Night had descended on Sisters and a much-needed rain was dampening the streets. I fueled up the rig at the Chevron station and pulled into a parking lot to file an email report with my sponsors and post a few photos to my Instagram account. I would be out of communication once I made the turn to Camp Sherman, so I checked in at home and headed down the highway. It was now time to find a camp spot on the Metolius and get some rest.

The rain had splattered on the roof of my tent during the night, but the morning was dry and overcast. I broke camp, slid into my waders and grabbed my Bull Trout rod. The prize was in sight. I would score quickly and head toward the coast. I would be casting for Sea-runs before mid-afternoon and dining on clam chowder as the sun set in the west to mark the end of this adventure.

About this time the wheels came off the bus. I hiked upriver and down, unable to find a fish willing to grab my feathery offerings. I switched to a hunting mode and stalked the shore looking for targets in the cold clear water. All of my unusual spots were empty, and others held fish that charged the fly but backed off and lost interest. Two large fish connected briefly, but retired deeper into the pool, refusing to be tempted again. I watched one fish charge at my fly only to veer off at the last second and destroy a floating Kokanee carcass. Leaving a cloud of fleshy debris to drift off, adding decomposing nutrients to the river. The giant satisfied now settle into his place in the pool and ignored my offerings.

Bent, but not broken I changed my tactics and went to focus on improving my Redband and Whitey score by finding a couple of bigger fish. I ran into an old friend that I hadn’t seen in years and we stopped and visited for a while. It was clear that a Bull Trout was not to be, so I relaxed and took in the beauty of the river, and enjoyed a conversation with a friend. Soon we parted, and I grabbed my Trout rod and stepped into the pool. Two casts and the line twitched, and I set the hook. Expecting a large Whitefish to break the surface, imagine my surprise to see a foot long Bull Trout putting the bend in my rod. The net flashed, and a photo was quickly taken. The little Bull Trout rejoined the rest of the fish in the pool and I headed to the truck. 



Time was no longer on my side. My watch told me I wouldn’t be able to make it to the coast, and even a shot at the Santiam was in question. A traffic jam on the pass ended those hopes so I head home and pulled into my driveway 42 hours from when I left. I had driven 651 miles, caught 5 different species of native salmonids, scored 70 points and had a fairly dirty ride to show for my efforts. Was it worth it? Yup. I’m already making plans for next year. You should join me.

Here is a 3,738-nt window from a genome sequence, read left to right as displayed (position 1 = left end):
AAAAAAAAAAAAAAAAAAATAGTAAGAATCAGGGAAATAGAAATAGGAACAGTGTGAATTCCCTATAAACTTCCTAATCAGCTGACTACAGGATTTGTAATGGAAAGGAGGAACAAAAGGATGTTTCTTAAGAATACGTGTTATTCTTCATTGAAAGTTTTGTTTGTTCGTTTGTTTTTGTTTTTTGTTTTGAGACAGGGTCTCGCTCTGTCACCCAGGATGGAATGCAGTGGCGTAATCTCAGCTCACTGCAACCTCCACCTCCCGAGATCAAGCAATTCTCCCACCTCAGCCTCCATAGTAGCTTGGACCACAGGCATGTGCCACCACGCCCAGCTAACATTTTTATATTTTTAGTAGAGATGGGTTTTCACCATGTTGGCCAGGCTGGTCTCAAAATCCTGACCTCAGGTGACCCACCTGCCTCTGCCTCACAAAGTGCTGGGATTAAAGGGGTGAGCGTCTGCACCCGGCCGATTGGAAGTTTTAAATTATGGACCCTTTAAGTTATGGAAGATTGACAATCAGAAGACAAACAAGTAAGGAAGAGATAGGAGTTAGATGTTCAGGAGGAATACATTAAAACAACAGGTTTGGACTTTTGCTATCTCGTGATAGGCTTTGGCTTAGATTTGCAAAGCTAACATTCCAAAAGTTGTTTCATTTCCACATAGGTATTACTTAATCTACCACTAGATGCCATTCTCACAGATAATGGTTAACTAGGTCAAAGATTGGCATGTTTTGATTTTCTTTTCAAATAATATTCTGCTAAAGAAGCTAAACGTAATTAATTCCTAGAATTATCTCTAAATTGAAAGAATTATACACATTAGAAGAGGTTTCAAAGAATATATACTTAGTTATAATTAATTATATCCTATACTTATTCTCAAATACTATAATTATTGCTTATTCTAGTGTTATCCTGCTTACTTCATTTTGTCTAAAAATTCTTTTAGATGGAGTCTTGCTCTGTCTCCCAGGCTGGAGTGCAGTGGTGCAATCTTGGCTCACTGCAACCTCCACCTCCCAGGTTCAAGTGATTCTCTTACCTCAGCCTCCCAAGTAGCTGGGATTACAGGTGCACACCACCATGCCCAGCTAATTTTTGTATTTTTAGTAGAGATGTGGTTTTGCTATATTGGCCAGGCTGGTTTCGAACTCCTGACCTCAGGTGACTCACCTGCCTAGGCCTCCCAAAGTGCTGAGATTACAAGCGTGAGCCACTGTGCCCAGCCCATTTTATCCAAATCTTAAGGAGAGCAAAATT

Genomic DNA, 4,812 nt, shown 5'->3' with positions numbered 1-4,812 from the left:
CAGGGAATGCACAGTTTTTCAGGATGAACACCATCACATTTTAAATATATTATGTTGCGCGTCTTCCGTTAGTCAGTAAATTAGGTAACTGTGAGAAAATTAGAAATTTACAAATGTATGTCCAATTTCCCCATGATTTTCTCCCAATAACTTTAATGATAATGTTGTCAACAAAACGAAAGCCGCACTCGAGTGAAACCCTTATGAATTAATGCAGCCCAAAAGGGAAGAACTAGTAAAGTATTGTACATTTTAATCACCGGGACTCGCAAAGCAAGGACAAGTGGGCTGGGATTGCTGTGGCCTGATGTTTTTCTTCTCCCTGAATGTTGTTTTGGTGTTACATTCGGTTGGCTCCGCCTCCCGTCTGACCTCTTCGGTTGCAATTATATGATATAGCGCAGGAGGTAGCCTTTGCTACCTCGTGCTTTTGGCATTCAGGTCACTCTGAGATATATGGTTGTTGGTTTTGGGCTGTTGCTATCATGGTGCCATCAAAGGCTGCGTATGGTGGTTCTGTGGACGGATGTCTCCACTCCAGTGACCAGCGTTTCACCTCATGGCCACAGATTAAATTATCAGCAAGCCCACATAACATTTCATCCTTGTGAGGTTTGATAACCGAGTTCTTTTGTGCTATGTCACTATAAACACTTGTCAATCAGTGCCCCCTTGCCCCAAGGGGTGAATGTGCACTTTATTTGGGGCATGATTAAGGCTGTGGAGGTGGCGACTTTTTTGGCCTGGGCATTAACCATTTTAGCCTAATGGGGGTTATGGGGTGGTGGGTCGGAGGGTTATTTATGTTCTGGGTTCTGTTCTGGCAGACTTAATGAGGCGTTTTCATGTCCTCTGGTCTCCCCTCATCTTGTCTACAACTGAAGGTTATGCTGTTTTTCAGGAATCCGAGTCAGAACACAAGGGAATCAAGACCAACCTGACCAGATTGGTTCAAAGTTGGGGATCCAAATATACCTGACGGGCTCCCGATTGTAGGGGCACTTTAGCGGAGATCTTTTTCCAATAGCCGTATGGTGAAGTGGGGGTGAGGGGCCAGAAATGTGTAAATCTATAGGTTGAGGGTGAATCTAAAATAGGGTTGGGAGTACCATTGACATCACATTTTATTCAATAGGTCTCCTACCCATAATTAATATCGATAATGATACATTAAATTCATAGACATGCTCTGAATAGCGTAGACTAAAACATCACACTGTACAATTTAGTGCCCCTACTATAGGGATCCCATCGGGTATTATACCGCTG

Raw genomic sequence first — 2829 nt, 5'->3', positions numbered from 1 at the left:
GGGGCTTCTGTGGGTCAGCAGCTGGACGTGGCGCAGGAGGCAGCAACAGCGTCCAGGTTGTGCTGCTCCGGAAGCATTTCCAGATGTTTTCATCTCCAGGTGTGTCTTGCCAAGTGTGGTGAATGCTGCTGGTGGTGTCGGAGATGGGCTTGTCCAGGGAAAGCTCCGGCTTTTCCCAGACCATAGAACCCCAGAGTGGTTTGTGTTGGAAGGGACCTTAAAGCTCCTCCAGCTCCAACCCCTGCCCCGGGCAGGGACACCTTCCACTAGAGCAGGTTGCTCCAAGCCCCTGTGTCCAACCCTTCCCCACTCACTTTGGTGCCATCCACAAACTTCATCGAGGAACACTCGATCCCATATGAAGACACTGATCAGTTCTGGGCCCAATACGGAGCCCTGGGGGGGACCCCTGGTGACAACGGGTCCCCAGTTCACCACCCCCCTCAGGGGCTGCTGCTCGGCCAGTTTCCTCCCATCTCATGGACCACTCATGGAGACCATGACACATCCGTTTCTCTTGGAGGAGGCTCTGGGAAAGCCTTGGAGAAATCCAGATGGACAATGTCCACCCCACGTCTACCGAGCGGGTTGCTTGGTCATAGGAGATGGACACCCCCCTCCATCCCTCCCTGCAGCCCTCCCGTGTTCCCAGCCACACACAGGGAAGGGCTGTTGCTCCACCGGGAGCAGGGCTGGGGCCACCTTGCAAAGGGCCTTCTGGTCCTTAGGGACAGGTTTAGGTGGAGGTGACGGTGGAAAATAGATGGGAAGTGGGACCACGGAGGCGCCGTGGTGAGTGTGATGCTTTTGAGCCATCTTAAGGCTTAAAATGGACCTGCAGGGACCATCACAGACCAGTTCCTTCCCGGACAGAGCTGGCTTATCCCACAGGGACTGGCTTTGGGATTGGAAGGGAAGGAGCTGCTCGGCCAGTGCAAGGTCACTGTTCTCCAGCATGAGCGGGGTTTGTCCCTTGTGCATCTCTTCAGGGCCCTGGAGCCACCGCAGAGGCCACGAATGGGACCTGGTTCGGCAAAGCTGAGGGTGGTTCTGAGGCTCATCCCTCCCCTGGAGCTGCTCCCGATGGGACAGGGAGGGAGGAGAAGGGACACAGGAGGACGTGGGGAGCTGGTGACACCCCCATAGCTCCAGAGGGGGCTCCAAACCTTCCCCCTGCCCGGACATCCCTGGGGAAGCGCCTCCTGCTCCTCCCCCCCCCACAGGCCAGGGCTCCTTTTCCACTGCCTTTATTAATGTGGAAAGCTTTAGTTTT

UPDATED!!!
I'm happy to report that in this past weekend's Last Cast Native Trout-a-thon yours truly cleaned up in the prize department taking top honors for most points, biggest fish and most money raised. This is great news for all of you who sponsored my efforts and donated $3885 to the North Creek Campaign through the Native Fish Society. I'll be raffling off all the prizes and adding a hosted trip on the Metolius to the collection.  Of course, after reading the report of the adventure above you might want to rethink spending the day on the river with me.

In any case, once all the donations have been gathered I'll be holding a raffle and announcing the winners here in the newsletter and on Facebook/Instagram. The prizes to be raffled off include:
  • Guided trip with Kyle Smith on the McKenzie.  WINNER:  JK Hussa
  • Guided trip for two with Mark Sherwood on the Rogue. WINNER: Rocky Dixon
  • A hosted trip on the Metolius with Joel La Follette (includes lunch) WINNER: Jeff Evershed
  • YETI Cooler WINNER: Michael Gentry
  • YETI Growler WINNER: Jeff Howard

Fishing with Worms

Joel La Follette - Thursday, November 09, 2017

By Josh Linn

Photos by Corey Koff, Nick Wheeler and Josh Linn



While Joel has been on a three day trip to the John Day with Marty and Brian, Nick and I have been out causing trouble and chasing steelhead. As Nick and I are reporting back on our fishing adventures for the week, I ponder what lessons might have been learned or any insights gained. I ask him if he has gleaned any little nuggets or had some tidbit for me. He tells me sadly, “The early bird doesn’t always get the worm.” 




We were on separate outings, but on Sunday morning I saw Nick, along with Rob and Erin Perkin at the boat launch. We had a quick talk and I told Nick I had heard there were some people camping where he wanted to fish. Apparently, he didn’t believe me because he hiked straight out to the spot. It's always better to see for yourself, and he was sorely surprised when he saw that there actually was a boat camped in there. He was sure that because there weren’t any cars in the parking lot that he was going to have his pick of spots. In a daze Nick came up with a new plan. They moved on to his second choice of runs and again, there were anglers in that piece of water. It was a little confusing considering there wasn’t a single car in the parking lot. By the end of the day they had found some good water and Nick and his companions did end up landing a couple of fish. Really his nugget was; "Be flexible and always have a backup plan or expect the unexpected....